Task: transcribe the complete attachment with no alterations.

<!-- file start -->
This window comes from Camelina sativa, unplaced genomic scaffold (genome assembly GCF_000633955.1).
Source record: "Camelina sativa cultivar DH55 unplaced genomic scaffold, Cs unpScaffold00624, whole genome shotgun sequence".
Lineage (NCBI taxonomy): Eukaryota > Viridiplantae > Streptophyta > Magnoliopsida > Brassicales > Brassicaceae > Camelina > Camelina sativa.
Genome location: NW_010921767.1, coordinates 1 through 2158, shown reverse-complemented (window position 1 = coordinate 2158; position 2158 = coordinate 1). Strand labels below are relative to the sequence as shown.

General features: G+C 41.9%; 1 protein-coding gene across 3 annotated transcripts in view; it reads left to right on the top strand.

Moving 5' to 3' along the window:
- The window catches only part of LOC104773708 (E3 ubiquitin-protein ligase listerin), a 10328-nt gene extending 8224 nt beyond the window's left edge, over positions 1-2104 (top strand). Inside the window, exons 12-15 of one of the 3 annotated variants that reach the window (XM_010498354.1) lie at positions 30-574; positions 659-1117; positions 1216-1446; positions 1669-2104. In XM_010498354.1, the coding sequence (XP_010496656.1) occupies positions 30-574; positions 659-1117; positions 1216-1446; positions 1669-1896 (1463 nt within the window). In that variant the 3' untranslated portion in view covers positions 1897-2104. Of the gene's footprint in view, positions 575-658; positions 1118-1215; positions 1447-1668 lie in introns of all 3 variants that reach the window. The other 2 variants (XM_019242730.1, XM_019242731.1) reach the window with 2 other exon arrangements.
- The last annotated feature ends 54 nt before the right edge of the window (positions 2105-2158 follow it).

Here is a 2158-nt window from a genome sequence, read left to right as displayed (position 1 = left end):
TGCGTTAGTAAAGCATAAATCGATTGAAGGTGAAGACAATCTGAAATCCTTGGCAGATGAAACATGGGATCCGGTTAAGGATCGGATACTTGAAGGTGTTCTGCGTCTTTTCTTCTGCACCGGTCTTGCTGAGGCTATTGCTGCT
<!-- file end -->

This window comes from Camelina sativa, unplaced genomic scaffold (genome assembly GCF_000633955.1).
Source record: "Camelina sativa cultivar DH55 unplaced genomic scaffold, Cs unpScaffold00624, whole genome shotgun sequence".
Lineage (NCBI taxonomy): Eukaryota > Viridiplantae > Streptophyta > Magnoliopsida > Brassicales > Brassicaceae > Camelina > Camelina sativa.
Genome location: NW_010921767.1, coordinates 1 through 2158, shown reverse-complemented (window position 1 = coordinate 2158; position 2158 = coordinate 1). Strand labels below are relative to the sequence as shown.

General features: G+C 41.9%; 1 protein-coding gene across 3 annotated transcripts in view; it reads left to right on the top strand.

Moving 5' to 3' along the window:
- The window catches only part of LOC104773708 (E3 ubiquitin-protein ligase listerin), a 10328-nt gene extending 8224 nt beyond the window's left edge, over positions 1-2104 (top strand). Inside the window, exons 12-15 of one of the 3 annotated variants that reach the window (XM_010498354.1) lie at positions 30-574; positions 659-1117; positions 1216-1446; positions 1669-2104. In XM_010498354.1, the coding sequence (XP_010496656.1) occupies positions 30-574; positions 659-1117; positions 1216-1446; positions 1669-1896 (1463 nt within the window). In that variant the 3' untranslated portion in view covers positions 1897-2104. Of the gene's footprint in view, positions 575-658; positions 1118-1215; positions 1447-1668 lie in introns of all 3 variants that reach the window. The other 2 variants (XM_019242730.1, XM_019242731.1) reach the window with 2 other exon arrangements.
- The last annotated feature ends 54 nt before the right edge of the window (positions 2105-2158 follow it).

Here is a 2158-nt window from a genome sequence, read left to right as displayed (position 1 = left end):
TGCGTTAGTAAAGCATAAATCGATTGAAGGTGAAGACAATCTGAAATCCTTGGCAGATGAAACATGGGATCCGGTTAAGGATCGGATACTTGAAGGTGTTCTGCGTCTTTTCTTCTGCACCGGTCTTGCTGAGGCTATTGCTGCT